In his memoir, Woods provides enough fodder for three books in this account of his experiences as a boy, businessman, and cross-country walker.
The author begins with a frank look at his impoverished childhood during the late 1930s and ’40s and includes a bleak portrait of an alcoholic father—“I have no positive or personal childhood memories of my father that made me feel connected to him”—whom he initially planned to murder but later viewed “as a pitiful individual, a completely humiliated man.” When he was 11, Woods was sent to live with 68-year-old Grandpa Huber, where he endured a harsh farm life until 16. The stories of childhood adversity lead the reader to marvel at the kind of backbreaking work asked of children at the time. As an adult, he used his strong work ethic in various startups—insurance agency, construction company, flea market, flight school—some successful, others huge busts. In 2004, he walked east to west across America to inspire his countrymen to “become participants in molding our country,” which Woods believed needed an “overhaul of morals.” In 2010, he did it again—this time north to south to promote fitness. The story of the first walk is highly entertaining. (The second walk’s account feels a little rushed, though it redeems itself with his experience on “Oprah.”) If you’ve ever seen the news coverage of these walkers and wondered how they do it (23.31 miles a day on average, five pairs of 991 New Balance shoes) or what it’s really like on the road, you’ll enjoy Woods’ story. However, the memoir—Woods’ first book—suffers from clunky prose and too many dull details.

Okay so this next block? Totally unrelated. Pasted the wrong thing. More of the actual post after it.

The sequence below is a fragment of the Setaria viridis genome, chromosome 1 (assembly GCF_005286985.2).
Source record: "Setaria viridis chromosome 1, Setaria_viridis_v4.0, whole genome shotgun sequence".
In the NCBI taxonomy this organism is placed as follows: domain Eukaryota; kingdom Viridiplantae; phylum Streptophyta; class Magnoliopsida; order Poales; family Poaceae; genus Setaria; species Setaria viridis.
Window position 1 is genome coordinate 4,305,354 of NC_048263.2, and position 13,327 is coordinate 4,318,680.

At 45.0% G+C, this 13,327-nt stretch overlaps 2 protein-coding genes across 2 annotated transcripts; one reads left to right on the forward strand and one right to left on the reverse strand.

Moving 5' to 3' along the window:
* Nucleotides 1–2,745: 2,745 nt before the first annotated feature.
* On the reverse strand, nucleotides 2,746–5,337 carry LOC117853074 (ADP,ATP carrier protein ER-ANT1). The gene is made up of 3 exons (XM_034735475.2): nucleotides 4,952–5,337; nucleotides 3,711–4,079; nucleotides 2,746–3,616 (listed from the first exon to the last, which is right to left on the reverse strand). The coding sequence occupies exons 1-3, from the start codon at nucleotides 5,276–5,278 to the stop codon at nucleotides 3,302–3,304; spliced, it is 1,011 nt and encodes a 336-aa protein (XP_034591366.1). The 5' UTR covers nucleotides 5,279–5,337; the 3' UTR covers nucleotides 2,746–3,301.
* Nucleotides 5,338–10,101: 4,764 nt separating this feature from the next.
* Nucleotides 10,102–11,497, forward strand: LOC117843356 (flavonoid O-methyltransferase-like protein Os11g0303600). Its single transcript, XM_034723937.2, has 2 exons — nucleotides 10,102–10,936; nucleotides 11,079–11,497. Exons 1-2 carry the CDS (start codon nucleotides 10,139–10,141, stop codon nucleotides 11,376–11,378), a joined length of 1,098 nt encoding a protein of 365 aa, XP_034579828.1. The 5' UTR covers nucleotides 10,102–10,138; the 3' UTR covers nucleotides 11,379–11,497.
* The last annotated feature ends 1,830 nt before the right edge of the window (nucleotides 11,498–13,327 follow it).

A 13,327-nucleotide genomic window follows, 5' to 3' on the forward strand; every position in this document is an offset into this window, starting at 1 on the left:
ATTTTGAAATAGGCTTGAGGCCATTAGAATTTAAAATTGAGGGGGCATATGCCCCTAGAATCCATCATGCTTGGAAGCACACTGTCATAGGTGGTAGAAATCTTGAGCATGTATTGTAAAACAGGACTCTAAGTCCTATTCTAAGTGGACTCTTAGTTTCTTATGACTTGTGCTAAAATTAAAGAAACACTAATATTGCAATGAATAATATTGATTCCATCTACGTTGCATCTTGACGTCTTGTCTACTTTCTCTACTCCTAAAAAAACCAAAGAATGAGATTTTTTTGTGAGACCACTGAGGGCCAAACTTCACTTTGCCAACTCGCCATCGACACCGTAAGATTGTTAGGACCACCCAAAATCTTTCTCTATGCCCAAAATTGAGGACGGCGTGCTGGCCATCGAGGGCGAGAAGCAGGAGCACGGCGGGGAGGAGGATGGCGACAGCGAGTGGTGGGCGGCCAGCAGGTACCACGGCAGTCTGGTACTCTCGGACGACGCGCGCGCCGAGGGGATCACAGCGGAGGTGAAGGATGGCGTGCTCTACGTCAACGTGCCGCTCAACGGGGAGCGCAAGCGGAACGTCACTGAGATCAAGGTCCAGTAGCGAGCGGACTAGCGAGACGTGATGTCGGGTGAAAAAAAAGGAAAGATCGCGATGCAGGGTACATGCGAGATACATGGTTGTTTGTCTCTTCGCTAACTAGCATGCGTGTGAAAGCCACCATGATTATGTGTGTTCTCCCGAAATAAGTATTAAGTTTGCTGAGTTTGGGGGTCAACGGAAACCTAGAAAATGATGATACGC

While it needs more polish, Woods’ life story is still a memorable autobiography of a remarkable, self-made man.